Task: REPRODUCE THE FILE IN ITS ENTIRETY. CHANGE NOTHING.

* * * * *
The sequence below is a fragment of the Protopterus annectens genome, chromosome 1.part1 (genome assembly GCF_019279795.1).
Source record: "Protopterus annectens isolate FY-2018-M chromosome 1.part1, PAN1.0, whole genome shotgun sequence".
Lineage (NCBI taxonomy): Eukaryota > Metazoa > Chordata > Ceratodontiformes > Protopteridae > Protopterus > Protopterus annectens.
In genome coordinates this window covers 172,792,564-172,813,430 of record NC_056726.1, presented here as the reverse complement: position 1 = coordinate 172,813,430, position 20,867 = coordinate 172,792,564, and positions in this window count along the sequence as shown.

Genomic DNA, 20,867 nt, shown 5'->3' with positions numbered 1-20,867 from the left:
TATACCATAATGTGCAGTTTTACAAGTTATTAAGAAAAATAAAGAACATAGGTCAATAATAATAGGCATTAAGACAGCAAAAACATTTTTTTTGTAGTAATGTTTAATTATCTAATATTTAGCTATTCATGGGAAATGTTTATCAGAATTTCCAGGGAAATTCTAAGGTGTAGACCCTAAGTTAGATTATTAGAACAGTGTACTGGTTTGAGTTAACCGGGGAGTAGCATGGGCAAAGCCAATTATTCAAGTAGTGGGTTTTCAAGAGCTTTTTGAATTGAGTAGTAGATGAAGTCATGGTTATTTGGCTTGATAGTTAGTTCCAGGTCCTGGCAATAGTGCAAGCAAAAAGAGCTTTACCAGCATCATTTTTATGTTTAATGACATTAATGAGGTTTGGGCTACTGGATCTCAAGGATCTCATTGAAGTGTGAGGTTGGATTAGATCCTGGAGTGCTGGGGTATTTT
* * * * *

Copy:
The sequence below is a fragment of the Protopterus annectens genome, chromosome 1.part1 (genome assembly GCF_019279795.1).
Source record: "Protopterus annectens isolate FY-2018-M chromosome 1.part1, PAN1.0, whole genome shotgun sequence".
Lineage (NCBI taxonomy): Eukaryota > Metazoa > Chordata > Ceratodontiformes > Protopteridae > Protopterus > Protopterus annectens.
In genome coordinates this window covers 172,792,564-172,813,430 of record NC_056726.1, presented here as the reverse complement: position 1 = coordinate 172,813,430, position 20,867 = coordinate 172,792,564, and positions in this window count along the sequence as shown.

Genomic DNA, 20,867 nt, shown 5'->3' with positions numbered 1-20,867 from the left:
TATACCATAATGTGCAGTTTTACAAGTTATTAAGAAAAATAAAGAACATAGGTCAATAATAATAGGCATTAAGACAGCAAAAACATTTTTTTTGTAGTAATGTTTAATTATCTAATATTTAGCTATTCATGGGAAATGTTTATCAGAATTTCCAGGGAAATTCTAAGGTGTAGACCCTAAGTTAGATTATTAGAACAGTGTACTGGTTTGAGTTAACCGGGGAGTAGCATGGGCAAAGCCAATTATTCAAGTAGTGGGTTTTCAAGAGCTTTTTGAATTGAGTAGTAGATGAAGTCATGGTTATTTGGCTTGATAGTTAGTTCCAGGTCCTGGCAATAGTGCAAGCAAAAAGAGCTTTACCAGCATCATTTTTATGTTTAATGACATTAATGAGGTTTGGGCTACTGGATCTCAAGGATCTCATTGAAGTGTGAGGTTGGATTAGATCCTGGAGTGCTGGGGTATTTT